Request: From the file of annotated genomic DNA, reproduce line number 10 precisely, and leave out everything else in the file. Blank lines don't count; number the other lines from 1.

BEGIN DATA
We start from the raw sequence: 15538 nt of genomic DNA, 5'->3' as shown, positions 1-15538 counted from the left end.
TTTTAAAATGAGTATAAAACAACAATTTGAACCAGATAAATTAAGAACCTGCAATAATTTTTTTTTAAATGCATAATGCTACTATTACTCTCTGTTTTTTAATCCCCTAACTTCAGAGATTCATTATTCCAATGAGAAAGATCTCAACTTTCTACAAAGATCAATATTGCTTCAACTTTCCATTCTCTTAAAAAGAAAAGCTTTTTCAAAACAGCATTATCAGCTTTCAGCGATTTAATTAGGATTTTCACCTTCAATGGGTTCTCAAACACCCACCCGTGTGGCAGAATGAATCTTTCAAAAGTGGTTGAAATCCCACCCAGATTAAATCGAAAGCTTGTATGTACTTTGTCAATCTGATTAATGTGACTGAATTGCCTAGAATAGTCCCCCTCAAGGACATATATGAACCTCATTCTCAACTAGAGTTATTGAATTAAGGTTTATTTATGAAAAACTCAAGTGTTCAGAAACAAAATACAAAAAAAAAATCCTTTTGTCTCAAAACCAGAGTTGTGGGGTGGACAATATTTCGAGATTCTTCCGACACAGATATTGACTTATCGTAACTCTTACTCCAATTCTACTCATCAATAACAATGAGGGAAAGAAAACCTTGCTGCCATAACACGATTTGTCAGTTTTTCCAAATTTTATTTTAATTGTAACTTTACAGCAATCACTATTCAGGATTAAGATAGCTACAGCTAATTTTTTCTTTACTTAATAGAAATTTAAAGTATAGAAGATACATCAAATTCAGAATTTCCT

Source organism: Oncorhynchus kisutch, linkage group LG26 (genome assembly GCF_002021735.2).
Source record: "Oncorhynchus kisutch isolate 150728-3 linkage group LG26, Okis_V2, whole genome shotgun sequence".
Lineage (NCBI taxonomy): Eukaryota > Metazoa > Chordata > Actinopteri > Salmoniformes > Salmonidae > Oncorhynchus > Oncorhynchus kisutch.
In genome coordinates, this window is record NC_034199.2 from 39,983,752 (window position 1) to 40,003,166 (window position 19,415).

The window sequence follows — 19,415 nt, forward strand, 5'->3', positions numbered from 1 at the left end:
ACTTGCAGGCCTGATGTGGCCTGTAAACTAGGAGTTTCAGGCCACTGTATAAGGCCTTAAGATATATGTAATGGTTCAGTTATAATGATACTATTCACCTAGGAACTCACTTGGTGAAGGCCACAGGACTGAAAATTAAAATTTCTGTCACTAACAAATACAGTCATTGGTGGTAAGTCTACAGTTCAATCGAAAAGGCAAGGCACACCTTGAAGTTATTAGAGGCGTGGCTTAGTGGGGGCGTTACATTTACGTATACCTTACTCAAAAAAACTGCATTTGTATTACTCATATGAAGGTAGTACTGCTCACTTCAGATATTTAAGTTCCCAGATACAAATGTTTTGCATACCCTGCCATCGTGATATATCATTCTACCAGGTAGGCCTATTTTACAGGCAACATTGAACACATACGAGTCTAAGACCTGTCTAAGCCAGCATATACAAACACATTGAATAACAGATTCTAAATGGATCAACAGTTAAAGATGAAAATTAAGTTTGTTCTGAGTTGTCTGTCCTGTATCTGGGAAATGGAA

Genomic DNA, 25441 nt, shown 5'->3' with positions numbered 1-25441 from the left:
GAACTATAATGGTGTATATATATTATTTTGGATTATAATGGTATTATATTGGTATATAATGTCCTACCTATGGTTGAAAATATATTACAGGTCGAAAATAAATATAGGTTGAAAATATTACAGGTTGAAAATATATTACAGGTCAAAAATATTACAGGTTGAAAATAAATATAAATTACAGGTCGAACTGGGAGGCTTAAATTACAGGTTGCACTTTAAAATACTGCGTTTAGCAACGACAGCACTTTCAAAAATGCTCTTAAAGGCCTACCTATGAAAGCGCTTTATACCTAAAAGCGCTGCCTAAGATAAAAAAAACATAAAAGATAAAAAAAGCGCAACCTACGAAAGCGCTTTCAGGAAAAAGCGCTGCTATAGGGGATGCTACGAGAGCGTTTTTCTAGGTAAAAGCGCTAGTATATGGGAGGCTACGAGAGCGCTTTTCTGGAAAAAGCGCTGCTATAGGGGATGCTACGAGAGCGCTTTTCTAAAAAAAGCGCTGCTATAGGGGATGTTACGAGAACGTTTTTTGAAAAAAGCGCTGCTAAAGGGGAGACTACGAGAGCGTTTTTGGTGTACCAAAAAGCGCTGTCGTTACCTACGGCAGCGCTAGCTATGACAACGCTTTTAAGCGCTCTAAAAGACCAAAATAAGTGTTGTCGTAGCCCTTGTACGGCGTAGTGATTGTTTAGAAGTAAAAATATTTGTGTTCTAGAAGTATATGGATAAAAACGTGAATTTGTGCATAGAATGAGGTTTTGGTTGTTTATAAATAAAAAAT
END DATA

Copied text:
GAACTATAATGGTGTATATATATTATTTTGGATTATAATGGTATTATATTGGTATATAATGTCCTACCTATGGTTGAAAATATATTACAGGTCGAAAATAAATATAGGTTGAAAATATTACAGGTTGAAAATATATTACAGGTCAAAAATATTACAGGTTGAAAATAAATATAAATTACAGGTCGAACTGGGAGGCTTAAATTACAGGTTGCACTTTAAAATACTGCGTTTAGCAACGACAGCACTTTCAAAAATGCTCTTAAAGGCCTACCTATGAAAGCGCTTTATACCTAAAAGCGCTGCCTAAGATAAAAAAAACATAAAAGATAAAAAAAGCGCAACCTACGAAAGCGCTTTCAGGAAAAAGCGCTGCTATAGGGGATGCTACGAGAGCGTTTTTCTAGGTAAAAGCGCTAGTATATGGGAGGCTACGAGAGCGCTTTTCTGGAAAAAGCGCTGCTATAGGGGATGCTACGAGAGCGCTTTTCTAAAAAAAGCGCTGCTATAGGGGATGTTACGAGAACGTTTTTTGAAAAAAGCGCTGCTAAAGGGGAGACTACGAGAGCGTTTTTGGTGTACCAAAAAGCGCTGTCGTTACCTACGGCAGCGCTAGCTATGACAACGCTTTTAAGCGCTCTAAAAGACCAAAATAAGTGTTGTCGTAGCCCTTGTACGGCGTAGTGATTGTTTAGAAGTAAAAATATTTGTGTTCTAGAAGTATATGGATAAAAACGTGAATTTGTGCATAGAATGAGGTTTTGGTTGTTTATAAATAAAAAAT